To the Point for 9/8/2005

30

THE IMAGES ARE HORRIFYING. Over the past week the eyes of the world have been centered on the Gulf Coast of the United States — specifically the city of New Orleans — as our country begins to try and come to grips with what is one of the biggest natural disasters in our nation’s history.

Hundreds of thousands of people from Mississippi and Louisiana have lost their homes, their jobs, their way of life.

Many of them forever.

As hundreds of homes sit underwater, people are being bussed to shelters in Texas and other points around the South. They go with nothing but what they can carry; and they go with no idea when — or if — they will ever be able to go back.

As terrifying as the images coming out of New Orleans were last week, the reports of the anarchy that was going on within certain parts of the city were particularly disturbing.

My family and I spent a couple of days in New Orleans last year, staying about a block from the Convention Center near the French Quarter.

It is that same convention center that became a literal battleground last week, as thousands of citizens were taken hostage there, first by vigilantes and finally by their own government.

Once the normal citizens of the city had been taken to shelters and other areas for help, New Orleans was left open to those people who had no intention of going anywhere. Looting and other crimes ran rampant in the streets, and police officers, weary after days and days of work, began to walk off of the job that had become overwhelming.

That left the criminals and the thugs to try and take control of the city, and with thousands of people trying to find shelter in the convention center, they almost did. Armed and dangerous, these people believed that they could take over the city — and they almost did.

But what was so disturbing was that the city, state, and national officials that put those citizens in the convention center in the first place never came to their aid once trouble broke out.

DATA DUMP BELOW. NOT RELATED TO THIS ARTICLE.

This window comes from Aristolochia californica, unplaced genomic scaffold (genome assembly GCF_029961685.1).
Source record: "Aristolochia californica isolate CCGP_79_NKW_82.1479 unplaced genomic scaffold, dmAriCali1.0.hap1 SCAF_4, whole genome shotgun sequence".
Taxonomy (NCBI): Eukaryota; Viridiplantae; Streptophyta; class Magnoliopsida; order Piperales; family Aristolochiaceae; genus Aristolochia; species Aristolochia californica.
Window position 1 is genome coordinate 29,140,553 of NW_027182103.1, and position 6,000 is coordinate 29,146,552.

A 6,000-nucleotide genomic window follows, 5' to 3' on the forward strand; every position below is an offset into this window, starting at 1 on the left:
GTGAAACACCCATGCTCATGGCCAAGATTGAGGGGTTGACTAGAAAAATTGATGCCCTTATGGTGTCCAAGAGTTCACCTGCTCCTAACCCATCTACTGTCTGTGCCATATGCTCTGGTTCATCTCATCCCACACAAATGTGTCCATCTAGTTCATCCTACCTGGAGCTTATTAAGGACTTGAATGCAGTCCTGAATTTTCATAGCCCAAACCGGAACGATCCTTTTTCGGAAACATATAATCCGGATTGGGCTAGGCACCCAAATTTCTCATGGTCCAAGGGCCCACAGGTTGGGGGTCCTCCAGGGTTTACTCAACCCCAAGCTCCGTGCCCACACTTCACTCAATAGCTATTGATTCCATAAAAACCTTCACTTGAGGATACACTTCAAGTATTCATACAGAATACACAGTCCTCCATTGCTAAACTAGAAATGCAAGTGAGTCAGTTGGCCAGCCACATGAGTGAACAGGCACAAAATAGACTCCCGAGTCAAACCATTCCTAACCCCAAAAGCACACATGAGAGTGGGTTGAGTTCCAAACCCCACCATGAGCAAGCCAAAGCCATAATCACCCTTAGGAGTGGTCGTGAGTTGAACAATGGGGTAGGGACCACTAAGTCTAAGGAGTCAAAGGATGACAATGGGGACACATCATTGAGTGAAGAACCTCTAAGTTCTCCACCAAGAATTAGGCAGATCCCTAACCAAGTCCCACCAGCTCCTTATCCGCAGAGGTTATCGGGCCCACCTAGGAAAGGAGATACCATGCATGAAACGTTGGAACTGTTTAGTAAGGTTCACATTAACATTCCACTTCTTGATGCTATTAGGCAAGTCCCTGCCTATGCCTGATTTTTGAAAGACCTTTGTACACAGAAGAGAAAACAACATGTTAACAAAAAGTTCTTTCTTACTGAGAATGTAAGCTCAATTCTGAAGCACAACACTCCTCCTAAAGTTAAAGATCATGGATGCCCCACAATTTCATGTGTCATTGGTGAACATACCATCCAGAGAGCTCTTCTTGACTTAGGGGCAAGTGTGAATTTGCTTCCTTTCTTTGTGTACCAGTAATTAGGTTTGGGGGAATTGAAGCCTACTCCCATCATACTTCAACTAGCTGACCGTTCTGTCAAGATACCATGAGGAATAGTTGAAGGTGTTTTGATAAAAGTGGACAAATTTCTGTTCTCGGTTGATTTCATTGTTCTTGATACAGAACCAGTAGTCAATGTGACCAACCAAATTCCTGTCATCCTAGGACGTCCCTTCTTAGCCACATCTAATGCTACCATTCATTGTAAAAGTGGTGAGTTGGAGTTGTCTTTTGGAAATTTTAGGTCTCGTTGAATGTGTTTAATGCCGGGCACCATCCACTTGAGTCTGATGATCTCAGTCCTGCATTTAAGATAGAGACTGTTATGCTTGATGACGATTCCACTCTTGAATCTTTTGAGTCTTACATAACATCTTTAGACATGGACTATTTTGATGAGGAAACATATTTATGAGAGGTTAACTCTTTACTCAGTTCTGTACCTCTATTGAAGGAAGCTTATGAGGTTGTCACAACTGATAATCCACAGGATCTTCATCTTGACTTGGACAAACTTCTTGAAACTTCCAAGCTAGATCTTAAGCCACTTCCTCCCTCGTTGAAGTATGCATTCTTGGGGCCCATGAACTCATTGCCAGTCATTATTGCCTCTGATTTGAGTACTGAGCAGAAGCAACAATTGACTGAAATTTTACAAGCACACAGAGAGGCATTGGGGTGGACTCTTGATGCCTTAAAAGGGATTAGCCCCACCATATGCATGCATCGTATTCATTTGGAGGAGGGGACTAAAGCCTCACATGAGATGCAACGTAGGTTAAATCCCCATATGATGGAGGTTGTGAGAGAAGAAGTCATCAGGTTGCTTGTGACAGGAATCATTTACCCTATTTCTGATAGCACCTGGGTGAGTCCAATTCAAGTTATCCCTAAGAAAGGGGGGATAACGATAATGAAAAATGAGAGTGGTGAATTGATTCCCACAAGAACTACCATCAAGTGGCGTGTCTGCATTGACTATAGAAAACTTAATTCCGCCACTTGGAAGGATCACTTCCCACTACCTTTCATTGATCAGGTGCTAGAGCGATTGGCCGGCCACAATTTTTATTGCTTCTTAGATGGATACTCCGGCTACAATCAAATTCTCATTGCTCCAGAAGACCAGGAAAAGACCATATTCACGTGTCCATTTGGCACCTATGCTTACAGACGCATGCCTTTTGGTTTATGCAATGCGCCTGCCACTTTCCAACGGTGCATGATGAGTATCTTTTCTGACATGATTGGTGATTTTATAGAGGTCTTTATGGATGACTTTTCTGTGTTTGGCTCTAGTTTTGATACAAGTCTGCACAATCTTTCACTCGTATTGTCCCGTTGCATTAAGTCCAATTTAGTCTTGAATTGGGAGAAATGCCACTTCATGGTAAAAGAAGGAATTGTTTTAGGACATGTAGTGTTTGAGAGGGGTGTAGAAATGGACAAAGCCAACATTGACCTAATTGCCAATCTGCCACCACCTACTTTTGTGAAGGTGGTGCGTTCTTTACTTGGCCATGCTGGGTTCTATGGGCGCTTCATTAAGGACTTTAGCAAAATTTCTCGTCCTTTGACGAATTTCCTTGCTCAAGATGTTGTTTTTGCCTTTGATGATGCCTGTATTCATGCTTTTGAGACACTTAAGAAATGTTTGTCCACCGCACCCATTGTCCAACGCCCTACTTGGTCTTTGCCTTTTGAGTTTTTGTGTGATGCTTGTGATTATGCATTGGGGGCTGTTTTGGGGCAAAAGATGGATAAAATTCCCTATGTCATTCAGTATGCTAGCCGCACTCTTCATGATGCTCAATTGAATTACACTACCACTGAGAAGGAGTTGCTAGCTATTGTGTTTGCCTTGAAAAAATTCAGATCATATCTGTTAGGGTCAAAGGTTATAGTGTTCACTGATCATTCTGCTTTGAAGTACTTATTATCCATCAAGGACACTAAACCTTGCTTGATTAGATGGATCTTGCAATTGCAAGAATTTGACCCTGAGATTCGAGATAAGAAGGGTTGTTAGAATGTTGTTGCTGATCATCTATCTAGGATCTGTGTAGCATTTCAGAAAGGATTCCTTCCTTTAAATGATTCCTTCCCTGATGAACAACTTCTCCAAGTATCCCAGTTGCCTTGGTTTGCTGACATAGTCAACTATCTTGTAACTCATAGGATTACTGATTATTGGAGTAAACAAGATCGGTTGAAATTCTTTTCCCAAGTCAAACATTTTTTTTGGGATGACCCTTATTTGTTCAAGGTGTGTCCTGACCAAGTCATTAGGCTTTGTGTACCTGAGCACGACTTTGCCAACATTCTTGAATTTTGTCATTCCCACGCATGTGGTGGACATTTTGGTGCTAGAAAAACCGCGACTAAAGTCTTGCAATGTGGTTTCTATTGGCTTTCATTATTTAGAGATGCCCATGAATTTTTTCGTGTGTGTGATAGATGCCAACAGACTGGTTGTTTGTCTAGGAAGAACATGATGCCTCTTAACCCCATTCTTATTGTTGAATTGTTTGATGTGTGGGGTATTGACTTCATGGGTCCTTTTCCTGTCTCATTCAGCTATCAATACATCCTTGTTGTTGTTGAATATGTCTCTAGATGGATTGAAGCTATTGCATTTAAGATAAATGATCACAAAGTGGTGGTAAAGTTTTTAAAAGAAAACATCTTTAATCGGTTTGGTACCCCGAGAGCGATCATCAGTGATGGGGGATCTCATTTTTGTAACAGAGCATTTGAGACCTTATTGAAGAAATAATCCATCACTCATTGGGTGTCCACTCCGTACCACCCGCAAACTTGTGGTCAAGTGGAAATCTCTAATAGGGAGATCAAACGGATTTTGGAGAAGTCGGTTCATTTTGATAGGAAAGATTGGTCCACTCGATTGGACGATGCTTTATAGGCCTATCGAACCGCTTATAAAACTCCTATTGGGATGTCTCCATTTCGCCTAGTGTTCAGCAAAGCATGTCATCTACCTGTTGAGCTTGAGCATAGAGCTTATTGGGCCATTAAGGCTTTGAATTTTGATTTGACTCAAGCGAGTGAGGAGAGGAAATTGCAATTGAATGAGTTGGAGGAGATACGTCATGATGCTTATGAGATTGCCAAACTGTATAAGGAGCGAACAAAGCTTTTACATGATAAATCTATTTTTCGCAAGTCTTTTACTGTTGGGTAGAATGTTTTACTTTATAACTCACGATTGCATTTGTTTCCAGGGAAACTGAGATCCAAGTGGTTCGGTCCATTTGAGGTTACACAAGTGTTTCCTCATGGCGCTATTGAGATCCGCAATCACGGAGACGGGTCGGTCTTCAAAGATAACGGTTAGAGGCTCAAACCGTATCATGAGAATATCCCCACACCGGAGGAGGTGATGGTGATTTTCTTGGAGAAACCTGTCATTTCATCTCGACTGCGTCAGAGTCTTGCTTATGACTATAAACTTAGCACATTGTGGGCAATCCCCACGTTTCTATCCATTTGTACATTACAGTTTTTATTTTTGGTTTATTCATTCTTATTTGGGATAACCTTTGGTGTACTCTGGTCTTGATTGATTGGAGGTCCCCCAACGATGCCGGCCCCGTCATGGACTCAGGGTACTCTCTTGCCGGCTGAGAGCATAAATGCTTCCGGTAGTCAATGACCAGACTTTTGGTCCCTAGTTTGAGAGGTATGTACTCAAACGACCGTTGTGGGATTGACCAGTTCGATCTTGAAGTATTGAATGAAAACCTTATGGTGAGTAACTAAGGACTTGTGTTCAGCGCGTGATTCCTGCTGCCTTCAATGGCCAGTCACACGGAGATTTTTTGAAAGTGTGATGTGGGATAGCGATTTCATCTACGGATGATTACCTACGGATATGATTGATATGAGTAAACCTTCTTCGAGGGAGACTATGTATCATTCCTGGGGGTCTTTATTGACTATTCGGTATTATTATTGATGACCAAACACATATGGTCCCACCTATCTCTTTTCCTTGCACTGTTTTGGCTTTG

In fact, in what was termed an effort to protect them by keeping them off of the streets, those people were locked in the convention center — with no food, no electricity, no protection. The people who put them there for protection apparently forgot about them when it came to ongoing aid.

An image of an elderly lady who had passed away during the crisis jolted me into the reality of the situation. Those who had found her body had wrapped her in a blanket, placed her body back in her wheelchair, and left her beside the wall of the convention center on the sidewalk.

And there she stayed. No one knew who she was. No one knew of any relatives, and no one came to take her away. It was though dignity and respect were also washed away with the broken levee.

But in the darkest moments of our country, we also begin to see some magnificent light shining through.

Millions of people are donating money and supplies to the relief effort. From the biggest cities to the smallest towns, people are coming together to help their fellow man. From Biloxi to Gulfport to New Orleans, supply trucks and Red Cross personnel spread out across the area. Help is arriving at shelters in Houston and San Antonio and other areas, and it comes down to individuals who are taking the responsibility of trying to help.

My neighbor Alice Whitham stopped by our home the other night. She was collecting canned goods and other supplies to be sent to that area. Belterra and its employees were filling trucks with goods for trips South, and many local residents here were making donations to agencies such as the Red Cross and the Salvation Army.

What more can be done? Perhaps as a community we might dare to dream big things.

Maybe this is an opportunity for Switzerland County to stretch out its arms and invite one or more families to come here until they can get back on their feet. Some of those affected are already here staying with relatives, but there are others in that area who have nothing and no one.

Maybe they can have us.

Perhaps there’s a home in this county that someone will open the doors to for a displaced family. Maybe residents can fill that home with furniture and food and supplies so a family can have a chance for a better start. There may be jobs offered and school supplies made available.

Whatever it is, maybe there’s a family that needs us.

Right here. Right now.

Sound like a massive undertaking? In the 21 years that I’ve lived here, I’ve come to love this place and you people. I’m here for a reason, just like all of you. Maybe what makes this a special place for us will also make it a special place for some family who is looking for a fresh start and a new life.

All I know is that if we don’t dream big dreams, then we will never know just how generous and how loving and how compassionate this county and its citizens can be.

How do we find a family? I believe that if we are organized and have something to offer, some agency somewhere will connect us with a family who needs us.

Can we do it? I truly believe we can. Want to try? Call Vevay Newspapers and tell us what you have to offer. If everyone shares a bit, we can truly make a huge difference in the lives of people who need us.

Who need you.

Can we do it? Can you help?